Warren, Mary Anne, “Difficulties With the Strong Animal Rights Position”, Between the Species (No. 4, Fall 1987). Nedlands, Australia.


Nozick’s Experience Machine and The Matrix

In Nozick’s book Anarchy, State, and Utopia, he wrote about a thought experiment he called: The Experience Machine, in order to refute ethical hedonism.  This position states that what is ethical or moral is that which brings the self the most pleasure possible.  He uses the example of what he calls a “Pleasure Machine” to show why this point of view is invalid, and tries to prove that we live our lives because “we want to do certain things, and not just have the experience of doing them” (Nozick 43).  This thought experiment is basically the same concept that I studied in my metaphysics class last year, but instead we called it the “brain in a vat” experiment.  It brings up the question that if a brain in submerged in some fluid in a jar, and is hooked up to electrodes that stimulate experiences and send impulses to the brain, then to what extent are these experiences real?  Nozick’s experiment instead address the question of what most people desire more out of their life: pleasurable “fake” experiences, or authentic and actual life.  Nozick, in a sense, refutes the claim of many Utilitarians by saying that life is not all about getting the most pleasure or utility out of something, but rather about being able to actually live one’s life and experience everything for oneself.  I agree with Nozick’s claims and will give an example of how this has been applied in modern culture.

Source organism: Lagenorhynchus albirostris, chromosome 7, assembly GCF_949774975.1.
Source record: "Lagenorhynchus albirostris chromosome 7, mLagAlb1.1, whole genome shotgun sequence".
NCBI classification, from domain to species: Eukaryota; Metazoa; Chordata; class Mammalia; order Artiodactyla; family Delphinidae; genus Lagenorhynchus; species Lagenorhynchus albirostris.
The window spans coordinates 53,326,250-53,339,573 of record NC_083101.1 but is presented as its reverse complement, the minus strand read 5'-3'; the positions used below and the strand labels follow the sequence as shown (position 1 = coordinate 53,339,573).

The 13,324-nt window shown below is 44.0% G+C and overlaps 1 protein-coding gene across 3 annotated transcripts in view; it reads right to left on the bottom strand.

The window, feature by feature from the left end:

The example I think that best matches this thought experiment, in modern cinema, is that of The Matrix film trilogy.  The whole concept of the movie trilogy is that the world everyone perceives to be real is actually just one big pleasure/experience machine.  Neo, the protagonist, comes to realize this reality when Morpheus shows him the truth.  Although the real world is desolate and ugly in this movie, “there are things we value in life that we’d be losing out on if we plugged into an experience machine (Pryor 40).” James Pryor, a professor of philosophy at NYU, sees the matrix as a prime example of Nozick’s pleasure machine, and thinks “there are things we lose out on even if the operators’ intentions are benevolent and we plug in of our own free choice (Pryor 40).”  The point that Pryor makes here, simply put, is that even though the matrix is much more pleasurable and happier on the surface, the actual value and utility we get out of living our actual lives outside of this machine world is much greater.  This is the whole point that Nozick tries to convey throughout.

In all, it seems clear that Nozick’s argument is rather compelling.  The distinction between the maximizing of pleasure through synthetic vices and actually living one’s own life are immense and impactful.  The questions I pose to you all are as follows: Do you think that this argument successfully refutes the main argument of utilitarianism (that we must get the most value and pleasure out of everything we do)?  What are some other examples of this thought experiment being used in society (I know there are many more movies with this concept)? What other ways can one refute hedonism and some forms of Utilitarianism?


Nozick, Robert. “The Experience Machine.” Anarchy, State, and Utopia. New York: Basic, 1974. 42-45. Print.

Grau, Christopher. “What’s So Bad About Living in the Matrix By James Pryor.” Philosophers Explore The Matrix. N.p.: n.p., n.d. 40-52. Print.